Robbia, Andrea della - Madonna and Child with Cherubim

Robbia, Andrea della: “Madonna and Child with Cherubim”, c. 1485, glazed terracotta. Andrew W. Mellon Collection

Della Robbia sculptures at NGA Washington



‘Della Robbia: Sculpting with Color in Renaissance Florence’ is the first major American exhibition dedicated to works by three generations of the Della Robbia family and their competitors. National Gallery of Art, Washington, from February 5 through June 4, 2017.

Source: National Gallery of Art, Washington

Some 40 examples illustrate the range of sculptural types produced by the workshop—Madonna and Child reliefs, architectural decoration, portraits, household statuettes, and large-scale figures in the round. Even today the ceramics retain their signature opaque whites, deep cerulean blues, and lively greens, purples, and yellows, due to the glazing technique invented by sculptor Luca della Robbia (1399/1400–1482). While drawn chiefly from American collections, the exhibition also includes six major loans from Italy, among them Luca's masterpiece, The Visitation (c. 1445). On loan from the church of San Giovanni Fuorcivitas in Pistoia, the work is traveling to the United States for the first time for the exhibition's two venues.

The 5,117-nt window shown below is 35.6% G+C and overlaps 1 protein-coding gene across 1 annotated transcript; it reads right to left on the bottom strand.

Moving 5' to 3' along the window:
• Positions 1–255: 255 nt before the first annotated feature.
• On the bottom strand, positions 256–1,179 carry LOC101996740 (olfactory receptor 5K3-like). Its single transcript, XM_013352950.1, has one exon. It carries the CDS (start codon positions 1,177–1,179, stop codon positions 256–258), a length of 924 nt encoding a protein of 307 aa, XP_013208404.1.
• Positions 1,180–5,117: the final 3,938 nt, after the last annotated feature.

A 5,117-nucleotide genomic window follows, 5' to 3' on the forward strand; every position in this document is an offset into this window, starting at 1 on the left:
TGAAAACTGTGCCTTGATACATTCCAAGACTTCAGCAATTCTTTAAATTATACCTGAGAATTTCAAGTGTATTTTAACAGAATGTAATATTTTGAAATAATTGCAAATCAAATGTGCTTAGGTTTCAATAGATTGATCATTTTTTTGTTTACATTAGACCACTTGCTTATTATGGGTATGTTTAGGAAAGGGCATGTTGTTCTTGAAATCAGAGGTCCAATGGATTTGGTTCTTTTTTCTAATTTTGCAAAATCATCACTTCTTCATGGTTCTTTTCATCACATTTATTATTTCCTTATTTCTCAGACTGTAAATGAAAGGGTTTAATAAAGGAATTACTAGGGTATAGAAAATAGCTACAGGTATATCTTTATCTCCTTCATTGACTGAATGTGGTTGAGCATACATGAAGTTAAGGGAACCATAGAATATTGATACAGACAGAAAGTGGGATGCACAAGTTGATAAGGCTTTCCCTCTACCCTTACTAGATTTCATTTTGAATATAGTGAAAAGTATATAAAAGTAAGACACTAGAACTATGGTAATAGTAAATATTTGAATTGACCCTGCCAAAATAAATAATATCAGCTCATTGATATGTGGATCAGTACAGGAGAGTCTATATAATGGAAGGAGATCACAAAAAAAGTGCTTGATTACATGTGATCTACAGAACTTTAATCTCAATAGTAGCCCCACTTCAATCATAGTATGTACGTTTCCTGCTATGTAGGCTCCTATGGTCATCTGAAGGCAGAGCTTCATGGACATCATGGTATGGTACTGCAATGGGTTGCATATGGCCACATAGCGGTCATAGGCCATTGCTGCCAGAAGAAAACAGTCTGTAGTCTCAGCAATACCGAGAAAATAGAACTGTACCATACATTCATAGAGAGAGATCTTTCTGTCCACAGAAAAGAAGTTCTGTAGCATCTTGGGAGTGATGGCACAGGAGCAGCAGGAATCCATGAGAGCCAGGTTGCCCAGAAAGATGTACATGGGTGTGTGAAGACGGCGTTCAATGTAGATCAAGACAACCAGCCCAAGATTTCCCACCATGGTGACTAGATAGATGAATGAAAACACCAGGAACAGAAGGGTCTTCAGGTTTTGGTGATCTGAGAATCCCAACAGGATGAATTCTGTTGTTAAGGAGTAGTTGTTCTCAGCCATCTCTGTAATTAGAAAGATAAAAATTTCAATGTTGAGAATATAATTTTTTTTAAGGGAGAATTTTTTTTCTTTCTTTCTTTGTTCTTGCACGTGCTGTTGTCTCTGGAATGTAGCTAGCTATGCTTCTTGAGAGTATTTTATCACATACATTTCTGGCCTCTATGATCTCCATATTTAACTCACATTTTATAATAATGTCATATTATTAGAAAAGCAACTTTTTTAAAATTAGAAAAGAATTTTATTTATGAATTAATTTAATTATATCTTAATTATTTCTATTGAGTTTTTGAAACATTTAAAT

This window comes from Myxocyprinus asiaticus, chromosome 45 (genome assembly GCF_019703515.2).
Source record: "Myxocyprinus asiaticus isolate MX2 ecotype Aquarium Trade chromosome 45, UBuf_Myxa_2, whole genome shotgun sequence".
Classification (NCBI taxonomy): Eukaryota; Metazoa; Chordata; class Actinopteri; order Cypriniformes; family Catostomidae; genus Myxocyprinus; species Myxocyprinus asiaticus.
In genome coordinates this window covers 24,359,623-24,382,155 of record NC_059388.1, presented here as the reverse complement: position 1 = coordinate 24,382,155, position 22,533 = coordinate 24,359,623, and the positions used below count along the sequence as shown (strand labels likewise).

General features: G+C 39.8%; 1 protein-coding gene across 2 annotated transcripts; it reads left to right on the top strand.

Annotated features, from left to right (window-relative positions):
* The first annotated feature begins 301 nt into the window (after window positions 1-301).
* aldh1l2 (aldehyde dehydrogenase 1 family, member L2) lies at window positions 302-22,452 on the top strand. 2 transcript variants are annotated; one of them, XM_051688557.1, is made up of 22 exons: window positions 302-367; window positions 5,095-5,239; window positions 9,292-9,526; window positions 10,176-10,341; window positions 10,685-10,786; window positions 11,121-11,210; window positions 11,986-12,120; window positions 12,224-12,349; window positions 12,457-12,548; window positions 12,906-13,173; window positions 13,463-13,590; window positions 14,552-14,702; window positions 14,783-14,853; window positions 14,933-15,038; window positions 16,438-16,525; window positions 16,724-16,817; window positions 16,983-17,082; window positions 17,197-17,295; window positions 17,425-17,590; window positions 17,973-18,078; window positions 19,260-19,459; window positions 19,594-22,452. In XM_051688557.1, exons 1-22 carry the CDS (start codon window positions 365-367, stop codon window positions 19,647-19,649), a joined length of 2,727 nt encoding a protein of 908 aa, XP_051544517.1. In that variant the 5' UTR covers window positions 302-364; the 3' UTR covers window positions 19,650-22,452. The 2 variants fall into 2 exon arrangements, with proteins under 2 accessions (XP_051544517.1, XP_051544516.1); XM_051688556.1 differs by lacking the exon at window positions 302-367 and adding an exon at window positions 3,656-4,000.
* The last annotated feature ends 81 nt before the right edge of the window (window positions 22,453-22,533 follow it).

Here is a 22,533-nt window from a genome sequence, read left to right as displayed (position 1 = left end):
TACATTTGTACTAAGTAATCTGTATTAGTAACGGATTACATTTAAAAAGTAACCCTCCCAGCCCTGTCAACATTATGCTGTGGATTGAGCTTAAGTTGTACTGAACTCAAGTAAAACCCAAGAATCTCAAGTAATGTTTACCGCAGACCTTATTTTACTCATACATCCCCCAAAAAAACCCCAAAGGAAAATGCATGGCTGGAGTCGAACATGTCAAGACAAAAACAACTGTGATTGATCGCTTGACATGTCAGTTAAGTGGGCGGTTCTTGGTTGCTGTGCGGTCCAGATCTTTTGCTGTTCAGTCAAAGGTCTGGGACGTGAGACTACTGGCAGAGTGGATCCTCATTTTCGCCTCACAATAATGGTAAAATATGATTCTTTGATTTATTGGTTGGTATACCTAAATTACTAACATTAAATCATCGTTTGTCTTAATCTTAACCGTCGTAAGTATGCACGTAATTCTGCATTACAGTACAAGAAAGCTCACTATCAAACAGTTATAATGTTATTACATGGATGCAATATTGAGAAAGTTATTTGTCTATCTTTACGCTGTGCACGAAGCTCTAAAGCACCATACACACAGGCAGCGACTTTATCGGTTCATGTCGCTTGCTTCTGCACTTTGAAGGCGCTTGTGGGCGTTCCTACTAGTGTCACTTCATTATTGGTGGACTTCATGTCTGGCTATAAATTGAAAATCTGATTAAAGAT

"With the Museum of Fine Arts, Boston, the Gallery is proud to present the first exhibition in the United States devoted to the wonderful sculptures of the Della Robbia family, which stand the test of time as powerful examples of Renaissance creativity and refinement," said Earl A. Powell III, director, National Gallery of Art, Washington. "The sculptures selected also show the perception of American collectors who brought so many superb Della Robbia works to this country. We are grateful to the Altria Group and to the Antinori family for making the exhibition possible, and to Sally Engelhard Pingree and The Charles Engelhard Foundation, the Buffy and William Cafritz Family Foundation, and The Exhibition Circle for their generous support."

Born at the cusp of the 15th century to a family active in the textile industry, Luca della Robbia became a successful marble sculptor by the 1430s, famous for his reliefs of music-making children for a choir gallery in the Cathedral of Santa Maria del Fiore. Praised around 1435 by the art theorist Leone Battista Alberti as a leading contemporary Florentine artist alongside Donatello, Ghiberti, Masaccio, and Brunelleschi, Luca went on to secure his rank as one of the most important Florentine artists of the Renaissance by inventing a glazing technique—and with it an entirely new art form.



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